Making Inheritance Tax simpler for taxpayers?

July 17, 2019

The Office of Tax Simplification (OTS) is an independent office of HM Treasury that advises and makes recommendations to the government with a view to make UK tax simpler for the taxpayer. 

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The OTS published a report on 5th July suggesting amendments to making inheritance tax simpler and more structured. 

Inheritance tax is a tax payable on death. The amount of tax payable will depend on the value of the estate of the deceased after debts have been paid. Inheritance tax is also payable on some lifetime gifts. 

Some of the recommendations made by the OTS are well received but others can create more confusion. We discuss them below.

Lifetime gifts

Lifetime gifts are made during an individual´s lifetime, as opposed to gifts made in a Will.

At present, gifts made in excess of your Inheritance Tax allowance to individuals three to seven years before death are taxed on a sliding scale known as ‘taper relief’ and the percentage of tax payable will vary depending on the years between the date when the gift was made and death. Most gifts made more than seven years before death are likely to be free of inheritance tax. These gifts are known as 'potentially exempt transfers'.

These gifts require personal representatives (executors and administrators) to go through the deceased's finances to find out if any gifts were made in the seven years before death and, if any, establish their value.

The OTS indicated that this seven-year period can be too long and acknowledged the difficulties that some personal representatives may encounter to obtain financial records going back seven years. As a result, the OTS recommended reducing the seven-year period to five years. Therefore, gifts made to individuals more than five years ago will be exempt from inheritance tax. This proposal is welcome since it means that individuals will be able to gift sums of money free of inheritance tax if they survive for five years rather than seven.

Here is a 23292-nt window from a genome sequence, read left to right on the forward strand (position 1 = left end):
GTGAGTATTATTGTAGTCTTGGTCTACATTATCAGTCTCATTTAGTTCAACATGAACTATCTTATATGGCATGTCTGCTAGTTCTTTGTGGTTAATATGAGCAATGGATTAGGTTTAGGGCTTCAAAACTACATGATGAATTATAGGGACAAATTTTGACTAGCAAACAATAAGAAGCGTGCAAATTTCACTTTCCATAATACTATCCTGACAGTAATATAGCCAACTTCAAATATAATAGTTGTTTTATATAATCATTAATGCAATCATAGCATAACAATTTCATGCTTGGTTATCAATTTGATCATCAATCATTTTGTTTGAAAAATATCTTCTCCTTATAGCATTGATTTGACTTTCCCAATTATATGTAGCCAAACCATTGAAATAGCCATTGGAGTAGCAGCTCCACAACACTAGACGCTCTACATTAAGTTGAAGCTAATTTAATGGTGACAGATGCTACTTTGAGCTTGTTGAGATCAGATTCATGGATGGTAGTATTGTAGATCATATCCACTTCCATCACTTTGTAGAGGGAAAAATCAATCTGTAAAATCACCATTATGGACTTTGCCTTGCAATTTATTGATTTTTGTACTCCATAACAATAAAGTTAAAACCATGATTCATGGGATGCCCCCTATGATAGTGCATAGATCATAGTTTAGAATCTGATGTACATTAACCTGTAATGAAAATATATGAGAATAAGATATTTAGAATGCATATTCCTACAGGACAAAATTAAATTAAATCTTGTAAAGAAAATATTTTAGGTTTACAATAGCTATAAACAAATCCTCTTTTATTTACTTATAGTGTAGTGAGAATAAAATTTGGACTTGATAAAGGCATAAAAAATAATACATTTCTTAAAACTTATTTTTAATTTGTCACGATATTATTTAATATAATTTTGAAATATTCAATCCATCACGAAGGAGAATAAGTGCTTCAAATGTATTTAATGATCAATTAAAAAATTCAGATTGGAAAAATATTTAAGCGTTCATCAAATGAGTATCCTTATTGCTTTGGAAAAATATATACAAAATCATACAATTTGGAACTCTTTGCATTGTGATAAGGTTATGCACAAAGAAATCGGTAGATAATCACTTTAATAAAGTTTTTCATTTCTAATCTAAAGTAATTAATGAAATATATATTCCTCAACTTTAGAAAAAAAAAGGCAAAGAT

However, the OTS has also recommended that taper relief is abolished. This will mean that gifts made three to four years before death will not have any inheritance tax deduction, therefore only gifts made five years before death will benefit from inheritance tax exemption. The OTS has also proposed the removal of the exemption for gifts out of excess income (after the deduction of normal expenditure).

Capital Gains Tax

No Capital Gains tax are payable on assets owned at the date of death. However, a beneficiary inheriting an asset, such as a property, may have to pay Capital Gains tax.

Under the current legislation, married couples and civil partners can leave their assets to each other, including their main property, in a tax-efficient way. The surviving spouse can then inherit the property without incurring any inheritance tax, due to the spouse exemption. It is also possible to inherit a property without incurring any capital gains tax, since the value of the property for capital gains purposes will be the market value at the date of death, rather than the purchase price when the property or the asset was first acquired. The advantage of this is that no capital gains tax should be incurred if a property is sold shortly after death.

The OTS has recommended that, in cases where an exemption from inheritance tax applies, such as the spouse exemption mentioned above, the value of the asset or property inherited should be the amount originally paid (as opposed to its value at the date of death) for capital gains tax purposes. This will no doubt increase the amount of capital gains tax payable when disposing of or transferring assets (especially buy to let properties and stock market based investments) and this will also need to be considered when drafting a Will.


The OTS does not have power to implement these changes and therefore these are merely recommendations. If the government agrees with these suggestions, they will need to be approved by parliament. It is very likely that nothing will change for the foreseeable future but we live in uncertain political times. If we see a Jeremy Corbyn led Labour government, Inheritance Tax is likely to change with the introduction of a punitive lifetime tax charge.


Whilst we welcome some of the recommendations, such as reducing the seven-year period to five years, others could lead to more confusion and careful planning (especially buy to let properties and stock market based investments) will be required as they have a profound impact on inter-generational gifting.

How can we help?

Our Private Client department offers Wills, Probate, Tax & Trusts services, including making a Will, creation of trusts to protect assets, Powers of Attorneys and Inheritance and Tax planning.

If you have any questions or would like to find out more about how we can help, please contact a member of the team who will be happy to assist.

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